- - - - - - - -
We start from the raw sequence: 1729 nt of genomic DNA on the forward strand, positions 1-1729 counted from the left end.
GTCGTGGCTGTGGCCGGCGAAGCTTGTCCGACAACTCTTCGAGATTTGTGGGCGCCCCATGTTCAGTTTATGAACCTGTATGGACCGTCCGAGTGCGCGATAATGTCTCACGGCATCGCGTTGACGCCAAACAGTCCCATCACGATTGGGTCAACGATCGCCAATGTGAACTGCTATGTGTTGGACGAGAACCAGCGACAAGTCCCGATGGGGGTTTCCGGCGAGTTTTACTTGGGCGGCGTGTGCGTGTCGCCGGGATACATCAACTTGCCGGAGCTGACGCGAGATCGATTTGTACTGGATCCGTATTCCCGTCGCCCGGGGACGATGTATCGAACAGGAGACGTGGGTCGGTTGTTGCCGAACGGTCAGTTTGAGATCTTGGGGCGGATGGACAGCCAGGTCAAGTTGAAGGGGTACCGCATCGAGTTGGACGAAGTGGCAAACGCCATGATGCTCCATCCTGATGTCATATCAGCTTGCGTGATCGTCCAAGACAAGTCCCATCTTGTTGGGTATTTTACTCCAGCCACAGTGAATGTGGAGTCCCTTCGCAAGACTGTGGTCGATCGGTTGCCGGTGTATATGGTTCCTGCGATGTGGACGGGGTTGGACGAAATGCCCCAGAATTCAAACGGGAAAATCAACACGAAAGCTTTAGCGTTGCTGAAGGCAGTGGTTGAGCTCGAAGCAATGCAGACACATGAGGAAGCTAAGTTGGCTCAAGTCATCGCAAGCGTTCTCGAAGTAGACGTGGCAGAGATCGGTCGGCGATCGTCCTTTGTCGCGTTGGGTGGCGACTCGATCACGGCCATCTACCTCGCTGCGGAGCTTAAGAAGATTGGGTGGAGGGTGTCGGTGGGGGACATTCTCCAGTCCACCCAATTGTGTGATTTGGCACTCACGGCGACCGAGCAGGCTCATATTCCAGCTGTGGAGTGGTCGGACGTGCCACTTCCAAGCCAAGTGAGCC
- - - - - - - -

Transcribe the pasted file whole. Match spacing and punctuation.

We start from the raw sequence: 1729 nt of genomic DNA on the forward strand, positions 1-1729 counted from the left end.
GTCGTGGCTGTGGCCGGCGAAGCTTGTCCGACAACTCTTCGAGATTTGTGGGCGCCCCATGTTCAGTTTATGAACCTGTATGGACCGTCCGAGTGCGCGATAATGTCTCACGGCATCGCGTTGACGCCAAACAGTCCCATCACGATTGGGTCAACGATCGCCAATGTGAACTGCTATGTGTTGGACGAGAACCAGCGACAAGTCCCGATGGGGGTTTCCGGCGAGTTTTACTTGGGCGGCGTGTGCGTGTCGCCGGGATACATCAACTTGCCGGAGCTGACGCGAGATCGATTTGTACTGGATCCGTATTCCCGTCGCCCGGGGACGATGTATCGAACAGGAGACGTGGGTCGGTTGTTGCCGAACGGTCAGTTTGAGATCTTGGGGCGGATGGACAGCCAGGTCAAGTTGAAGGGGTACCGCATCGAGTTGGACGAAGTGGCAAACGCCATGATGCTCCATCCTGATGTCATATCAGCTTGCGTGATCGTCCAAGACAAGTCCCATCTTGTTGGGTATTTTACTCCAGCCACAGTGAATGTGGAGTCCCTTCGCAAGACTGTGGTCGATCGGTTGCCGGTGTATATGGTTCCTGCGATGTGGACGGGGTTGGACGAAATGCCCCAGAATTCAAACGGGAAAATCAACACGAAAGCTTTAGCGTTGCTGAAGGCAGTGGTTGAGCTCGAAGCAATGCAGACACATGAGGAAGCTAAGTTGGCTCAAGTCATCGCAAGCGTTCTCGAAGTAGACGTGGCAGAGATCGGTCGGCGATCGTCCTTTGTCGCGTTGGGTGGCGACTCGATCACGGCCATCTACCTCGCTGCGGAGCTTAAGAAGATTGGGTGGAGGGTGTCGGTGGGGGACATTCTCCAGTCCACCCAATTGTGTGATTTGGCACTCACGGCGACCGAGCAGGCTCATATTCCAGCTGTGGAGTGGTCGGACGTGCCACTTCCAAGCCAAGTGAGCC